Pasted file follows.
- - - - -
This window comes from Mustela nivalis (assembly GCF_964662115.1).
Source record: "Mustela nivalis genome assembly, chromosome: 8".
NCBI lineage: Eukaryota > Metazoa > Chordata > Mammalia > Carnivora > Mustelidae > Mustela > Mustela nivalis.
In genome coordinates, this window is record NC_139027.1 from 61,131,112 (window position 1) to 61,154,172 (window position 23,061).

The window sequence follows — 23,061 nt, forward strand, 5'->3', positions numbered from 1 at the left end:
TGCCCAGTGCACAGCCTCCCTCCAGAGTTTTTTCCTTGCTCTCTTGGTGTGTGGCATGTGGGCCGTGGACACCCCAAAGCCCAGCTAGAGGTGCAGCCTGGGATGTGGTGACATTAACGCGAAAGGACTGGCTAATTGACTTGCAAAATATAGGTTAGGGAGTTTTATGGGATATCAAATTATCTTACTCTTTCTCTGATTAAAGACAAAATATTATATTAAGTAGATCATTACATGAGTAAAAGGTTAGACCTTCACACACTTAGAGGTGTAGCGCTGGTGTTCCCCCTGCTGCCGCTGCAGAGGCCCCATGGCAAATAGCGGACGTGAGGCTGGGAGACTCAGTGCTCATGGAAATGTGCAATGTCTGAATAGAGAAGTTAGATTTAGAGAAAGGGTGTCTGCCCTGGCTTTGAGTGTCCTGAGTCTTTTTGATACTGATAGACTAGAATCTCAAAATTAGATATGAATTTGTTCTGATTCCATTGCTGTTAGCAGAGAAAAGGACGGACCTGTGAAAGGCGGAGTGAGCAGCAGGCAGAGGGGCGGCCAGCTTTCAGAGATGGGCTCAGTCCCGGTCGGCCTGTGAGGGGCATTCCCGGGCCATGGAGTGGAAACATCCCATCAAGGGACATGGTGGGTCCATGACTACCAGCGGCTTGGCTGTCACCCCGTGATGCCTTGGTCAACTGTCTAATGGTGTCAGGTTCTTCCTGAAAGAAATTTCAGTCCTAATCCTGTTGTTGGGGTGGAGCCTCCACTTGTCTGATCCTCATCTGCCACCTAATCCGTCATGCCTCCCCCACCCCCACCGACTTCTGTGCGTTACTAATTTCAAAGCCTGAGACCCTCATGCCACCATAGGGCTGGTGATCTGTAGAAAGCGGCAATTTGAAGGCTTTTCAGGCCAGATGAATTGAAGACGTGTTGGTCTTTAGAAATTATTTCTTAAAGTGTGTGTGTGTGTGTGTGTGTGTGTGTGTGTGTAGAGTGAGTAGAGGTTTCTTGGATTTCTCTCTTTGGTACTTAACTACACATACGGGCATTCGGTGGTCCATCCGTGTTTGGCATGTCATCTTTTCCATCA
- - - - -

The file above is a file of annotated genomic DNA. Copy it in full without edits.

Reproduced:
This window comes from Mustela nivalis (assembly GCF_964662115.1).
Source record: "Mustela nivalis genome assembly, chromosome: 8".
NCBI lineage: Eukaryota > Metazoa > Chordata > Mammalia > Carnivora > Mustelidae > Mustela > Mustela nivalis.
In genome coordinates, this window is record NC_139027.1 from 61,131,112 (window position 1) to 61,154,172 (window position 23,061).

The window sequence follows — 23,061 nt, forward strand, 5'->3', positions numbered from 1 at the left end:
TGCCCAGTGCACAGCCTCCCTCCAGAGTTTTTTCCTTGCTCTCTTGGTGTGTGGCATGTGGGCCGTGGACACCCCAAAGCCCAGCTAGAGGTGCAGCCTGGGATGTGGTGACATTAACGCGAAAGGACTGGCTAATTGACTTGCAAAATATAGGTTAGGGAGTTTTATGGGATATCAAATTATCTTACTCTTTCTCTGATTAAAGACAAAATATTATATTAAGTAGATCATTACATGAGTAAAAGGTTAGACCTTCACACACTTAGAGGTGTAGCGCTGGTGTTCCCCCTGCTGCCGCTGCAGAGGCCCCATGGCAAATAGCGGACGTGAGGCTGGGAGACTCAGTGCTCATGGAAATGTGCAATGTCTGAATAGAGAAGTTAGATTTAGAGAAAGGGTGTCTGCCCTGGCTTTGAGTGTCCTGAGTCTTTTTGATACTGATAGACTAGAATCTCAAAATTAGATATGAATTTGTTCTGATTCCATTGCTGTTAGCAGAGAAAAGGACGGACCTGTGAAAGGCGGAGTGAGCAGCAGGCAGAGGGGCGGCCAGCTTTCAGAGATGGGCTCAGTCCCGGTCGGCCTGTGAGGGGCATTCCCGGGCCATGGAGTGGAAACATCCCATCAAGGGACATGGTGGGTCCATGACTACCAGCGGCTTGGCTGTCACCCCGTGATGCCTTGGTCAACTGTCTAATGGTGTCAGGTTCTTCCTGAAAGAAATTTCAGTCCTAATCCTGTTGTTGGGGTGGAGCCTCCACTTGTCTGATCCTCATCTGCCACCTAATCCGTCATGCCTCCCCCACCCCCACCGACTTCTGTGCGTTACTAATTTCAAAGCCTGAGACCCTCATGCCACCATAGGGCTGGTGATCTGTAGAAAGCGGCAATTTGAAGGCTTTTCAGGCCAGATGAATTGAAGACGTGTTGGTCTTTAGAAATTATTTCTTAAAGTGTGTGTGTGTGTGTGTGTGTGTGTGTGTGTGTAGAGTGAGTAGAGGTTTCTTGGATTTCTCTCTTTGGTACTTAACTACACATACGGGCATTCGGTGGTCCATCCGTGTTTGGCATGTCATCTTTTCCATCA